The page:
|University of Arizona||64%||6%||56%||#117 tie||—||$1,060||$15,594|
|Colorado State University-Fort Collins||71%||3.1%||41%||#166 tie||—||$683||$17,914|
|University of Oklahoma-Norman||67%||4.8%||45%||#132 tie||—||$402||$21,158|
|University of Detroit Mercy||65%||3.8%||56%||#179 tie||—||$851||$22,016|
See Table Notes and References at bottom of page.
US News Top Master’s in Finance Schools
US News & World Report annually ranks the top finance graduate programs based on several factors including recruiter rating, average starting salary, employment rates, and student selectivity.1
1. University of Pennsylvania (Philadelphia, PA)
The University of Pennsylvania’s Wharton School awards a master’s degree in finance as an introduction to its doctoral finance program. The master’s portion of the program can be completed in three semesters of full-time study and includes courses such as Microeconomic Theory, Econometrics, Financial Economics, Corporate Finance and Financial Institutions, and Intertemporal Macroeconomics and Finance. To be admitted, students must first pass exams in economic theory and quantitative methods. Prospective students must also prove an aptitude for research, which can be demonstrated through the preparation of a thesis or through supervised research leading to the publication of a scholarly paper. The PhD in finance at Wharton comprises 18 courses, some of which overlap with those required for the master’s degree at Penn. The doctoral program is divided into two phases, the pre-candidacy phase, comprised of coursework, exams, and research papers, and the candidacy phase, comprised of the preparation and defense of a dissertation in the fifth year of study.
2. University of Chicago (Chicago, IL)
The University of Chicago offers a full-time Master of Business Administration (MBA) with concentrations in Finance or Analytic Finance through its Booth School of Business. The MBA in Finance includes courses such as Portfolio Management, Advanced Investments, Financial Markets and Institutions, and Financial Instruments, among others. The MBA in Analytic Finance includes courses like Quantitative Investment, Advanced Models of Option Pricing and Credit Risk, Advanced Investments, and Cases in Financial Risk Management. Booth’s full-time MBA takes most students 21 months to complete, with three to four courses being taken each quarter. The MBA offers 13 concentrations in addition to the finance options, such as Accounting, Business Analytics, and Strategic Management. Joint degrees are offered in areas like public policy, law, and international relations.
3. New York University (New York, NY)
New York University’s Stern School of Business offers a Master of Science in Global Finance that can be completed in just one year of full-time study. Designed for experienced professionals, this NYU degree offers a “global classroom” with classes in New York and Shanghai. Seven modules are taken over the 12-month period, with each module being offered in a different location. Courses include Asian Markets, FinTech, Risk Management in Financial Institutions, and Topics in Financial Markets and Governance. NYU Stern also offers an MS in Quantitative Finance. To apply, students must have completed a bachelor’s degree with a good GPA and have at least five years of experience working full-time. A finance background is preferred, but exceptions do apply for applicants with strong quantitative skills.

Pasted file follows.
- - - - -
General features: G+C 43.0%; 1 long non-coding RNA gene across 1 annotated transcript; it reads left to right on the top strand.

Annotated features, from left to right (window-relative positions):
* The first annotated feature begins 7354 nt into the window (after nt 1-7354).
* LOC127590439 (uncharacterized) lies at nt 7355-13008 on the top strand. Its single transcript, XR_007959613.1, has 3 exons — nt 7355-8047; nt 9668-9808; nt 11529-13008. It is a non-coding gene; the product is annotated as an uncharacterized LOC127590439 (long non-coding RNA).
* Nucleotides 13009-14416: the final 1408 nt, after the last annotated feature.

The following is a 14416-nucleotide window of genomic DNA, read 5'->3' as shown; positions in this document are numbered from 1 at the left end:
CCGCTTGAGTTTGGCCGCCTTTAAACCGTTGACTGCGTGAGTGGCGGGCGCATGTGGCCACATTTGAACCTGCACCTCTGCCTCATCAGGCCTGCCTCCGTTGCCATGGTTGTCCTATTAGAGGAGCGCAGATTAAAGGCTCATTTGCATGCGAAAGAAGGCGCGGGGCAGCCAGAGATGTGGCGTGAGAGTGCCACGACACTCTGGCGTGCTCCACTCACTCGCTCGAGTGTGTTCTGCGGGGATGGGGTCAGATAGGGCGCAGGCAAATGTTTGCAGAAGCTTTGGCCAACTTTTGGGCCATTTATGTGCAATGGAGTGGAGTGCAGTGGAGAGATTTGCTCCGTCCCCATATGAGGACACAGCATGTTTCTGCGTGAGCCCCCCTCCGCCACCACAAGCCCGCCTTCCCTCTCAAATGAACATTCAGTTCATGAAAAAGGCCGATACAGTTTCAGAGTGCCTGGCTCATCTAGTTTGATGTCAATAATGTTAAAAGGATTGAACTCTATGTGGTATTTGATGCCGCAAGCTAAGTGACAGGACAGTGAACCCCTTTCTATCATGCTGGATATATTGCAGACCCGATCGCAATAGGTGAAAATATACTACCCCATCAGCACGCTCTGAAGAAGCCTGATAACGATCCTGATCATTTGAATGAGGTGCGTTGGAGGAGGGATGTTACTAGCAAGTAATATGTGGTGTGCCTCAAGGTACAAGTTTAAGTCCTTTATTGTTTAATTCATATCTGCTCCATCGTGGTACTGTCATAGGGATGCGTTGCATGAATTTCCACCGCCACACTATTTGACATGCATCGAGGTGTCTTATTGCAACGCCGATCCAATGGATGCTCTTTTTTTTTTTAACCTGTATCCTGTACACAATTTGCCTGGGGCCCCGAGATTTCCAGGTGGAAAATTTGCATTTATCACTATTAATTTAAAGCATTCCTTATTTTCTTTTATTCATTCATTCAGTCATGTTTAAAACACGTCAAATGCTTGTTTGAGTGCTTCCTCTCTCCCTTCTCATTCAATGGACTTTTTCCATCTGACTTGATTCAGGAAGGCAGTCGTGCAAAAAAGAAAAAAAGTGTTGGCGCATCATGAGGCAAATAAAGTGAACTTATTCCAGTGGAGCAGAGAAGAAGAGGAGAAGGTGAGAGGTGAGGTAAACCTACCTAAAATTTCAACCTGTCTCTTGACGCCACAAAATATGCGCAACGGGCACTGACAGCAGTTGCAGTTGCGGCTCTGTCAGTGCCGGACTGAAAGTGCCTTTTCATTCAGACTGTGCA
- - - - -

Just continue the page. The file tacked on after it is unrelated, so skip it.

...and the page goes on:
4. Columbia University (New York, NY)
Columbia University’s Business School offers a Master of Science in Financial Economics (MSFE) degree that takes two years to complete. The rigorous curriculum is comprised of PhD and MBA courses, and significantly overlaps with the Columbia PhD in Finance program, but is more career-focused than academically-oriented. Four semesters of full-time study should be dedicated by students to complete the 16 required courses including a research seminar. Students in the MSFE program are also required to complete a six-week summer internship. Required courses in the MSFE program include Microeconomic Analysis, Introduction to Econometrics and Statistical Inference, Asset Pricing Theory, Asset Management, Empirical Asset Pricing, and Thesis Seminar and MS Thesis. Columbia Business School’s Career Management Center (CMC) assists students in securing jobs after graduation through training and networking.
5. Massachusetts Institute of Technology (Cambridge, MA)
Massachusetts Institute of Technology’s (MIT) Sloan School of Management offers a Master of Finance (MFin) program. The curriculum can be completed across 12 or 18 months depending on whether students attend full-time or part-time and focuses on advanced financial theories, quantitative methods, and industry practices. Hands-on learning and renowned faculty are highlights of MIT’s MFin degree. A course called Proseminars allows students the opportunity to work with industry insiders to solve real business problems in teams. The MFin at MIT offers three concentration options, including Corporate Finance, Capital Markets, and Financial Engineering. The 12-month MFin program requires three consecutive terms in the Summer, Fall, Spring, while the 18-month MFin option requires four consecutive terms in the summer, Fall, Spring, and Fall, with an optional summer internship.